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PIGN-Congenital Disorder Of Glycosylation (PIGN-CDG)

Also known as Multiple Congenital Anomalies-Hypotonia-Seizures Syndrome; it belongs to a group of disorders called Glycosylphosphatidylinositol (GPI-) anchor defects

A rare, multisystemic, inherited, glycosylphosphatidylinositol anchor defect disorder caused by a mutation in the gene PIGN disrupting protein glycosylation. Symptoms typically manifest in infancy, including global developmental delay, hypotonia (low muscle tone), seizures, facial dysmorphism (abnormal difference in structure), underdeveloped fingertips, gastrointestinal reflux, cerebellar atrophy (deterioration of neurons), small corpus callosum (the area of the brain that connects the two cerebral hemispheres), cerebral volume loss, abnormal or delayed myelination (the process of forming a myelin sheath around a nerve), congenital heart disease, renal anomalies, hepatosplenomegaly (enlargement of the liver and spleen), scoliosis (abnormal curvature of the spine), and abnormal movements.


Individuals with PIGN-CDG universally have severe developmental delay, hypotonia, and seizures. They frequently have abnormal facial features, underdeveloped fingertips, GI reflux, cerebellar atrophy, small corpus callosum, cerebral volume loss, abnormal or delayed myelination, and may require feeding tubes. They occasionally have congenital heart disease, renal anomalies (including renal dysplasia and cortical cysts), hepatosplenomegaly, scoliosis, and abnormal movements (choreoathetosis, extrapyramidal dyskinesia). There is a large clinical spectrum associated with PIGN-CDG, with the most severe being intrauterine death due to congenital anomalies. Those who are mildly affected may have isolated developmental delay and intellectual disability.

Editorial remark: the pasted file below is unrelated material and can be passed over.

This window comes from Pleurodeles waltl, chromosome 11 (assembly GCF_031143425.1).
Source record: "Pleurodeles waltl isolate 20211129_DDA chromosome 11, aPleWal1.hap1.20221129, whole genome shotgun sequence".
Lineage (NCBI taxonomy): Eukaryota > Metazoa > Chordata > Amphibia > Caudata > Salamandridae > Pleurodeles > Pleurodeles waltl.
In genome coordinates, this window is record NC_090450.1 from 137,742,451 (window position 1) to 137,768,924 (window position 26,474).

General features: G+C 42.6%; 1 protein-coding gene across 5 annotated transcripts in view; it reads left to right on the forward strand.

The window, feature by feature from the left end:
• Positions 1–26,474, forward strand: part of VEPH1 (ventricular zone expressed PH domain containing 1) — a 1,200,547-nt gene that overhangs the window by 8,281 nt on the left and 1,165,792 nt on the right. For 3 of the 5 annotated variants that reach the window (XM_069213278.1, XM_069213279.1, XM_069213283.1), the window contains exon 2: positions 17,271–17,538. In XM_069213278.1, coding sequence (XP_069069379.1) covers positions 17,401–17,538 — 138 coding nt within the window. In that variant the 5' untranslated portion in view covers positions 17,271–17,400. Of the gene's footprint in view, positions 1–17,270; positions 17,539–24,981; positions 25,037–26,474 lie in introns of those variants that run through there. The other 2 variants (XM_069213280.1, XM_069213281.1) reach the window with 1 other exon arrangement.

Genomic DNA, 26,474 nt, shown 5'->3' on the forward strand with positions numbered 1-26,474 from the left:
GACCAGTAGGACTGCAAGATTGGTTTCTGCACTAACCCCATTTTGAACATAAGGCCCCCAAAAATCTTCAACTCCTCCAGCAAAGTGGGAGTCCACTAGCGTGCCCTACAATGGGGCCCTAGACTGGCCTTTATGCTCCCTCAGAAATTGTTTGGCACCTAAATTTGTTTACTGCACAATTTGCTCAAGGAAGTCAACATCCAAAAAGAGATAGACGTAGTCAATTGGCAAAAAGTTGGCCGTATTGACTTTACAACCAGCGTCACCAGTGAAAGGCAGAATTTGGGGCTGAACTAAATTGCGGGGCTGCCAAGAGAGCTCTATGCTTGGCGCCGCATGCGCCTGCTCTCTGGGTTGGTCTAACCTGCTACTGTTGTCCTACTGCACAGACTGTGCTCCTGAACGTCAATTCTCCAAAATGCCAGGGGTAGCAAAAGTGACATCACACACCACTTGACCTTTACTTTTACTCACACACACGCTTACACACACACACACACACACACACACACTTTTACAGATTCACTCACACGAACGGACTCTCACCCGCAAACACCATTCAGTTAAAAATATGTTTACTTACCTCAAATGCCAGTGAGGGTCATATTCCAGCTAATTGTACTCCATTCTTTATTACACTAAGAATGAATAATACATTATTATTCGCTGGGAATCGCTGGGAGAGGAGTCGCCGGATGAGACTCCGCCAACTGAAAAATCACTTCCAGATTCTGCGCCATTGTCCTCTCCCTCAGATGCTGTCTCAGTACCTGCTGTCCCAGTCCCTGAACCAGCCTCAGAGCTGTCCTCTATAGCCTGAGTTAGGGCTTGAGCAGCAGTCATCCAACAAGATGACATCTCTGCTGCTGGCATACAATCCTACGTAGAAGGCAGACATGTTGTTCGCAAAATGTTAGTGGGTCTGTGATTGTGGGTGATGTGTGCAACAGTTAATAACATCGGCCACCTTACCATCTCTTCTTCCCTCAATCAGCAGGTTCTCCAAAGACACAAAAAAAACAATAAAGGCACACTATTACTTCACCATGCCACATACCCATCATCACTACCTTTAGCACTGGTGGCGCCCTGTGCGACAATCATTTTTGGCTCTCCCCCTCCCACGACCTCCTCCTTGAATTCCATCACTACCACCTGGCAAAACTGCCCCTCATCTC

The primary screening tool for PIGN-CDG is testing for the presence of GPI-anchored proteins on the surface of granulocytes (a subset of white blood cells). This can be tested by a method called flow cytometry in the patient’s blood. The ultimate diagnosis is genetic testing in blood. Individuals with PIGN-CDG have two faulty copies of the PIGN gene.

Treatment and Prognosis

To date, there are no known specific treatment options for PIGN-CDG. Treatment is aimed at the management of symptoms and the prevention of complications. Most diagnosed PIGN-CDG patients are still young, which makes long-term prognosis difficult.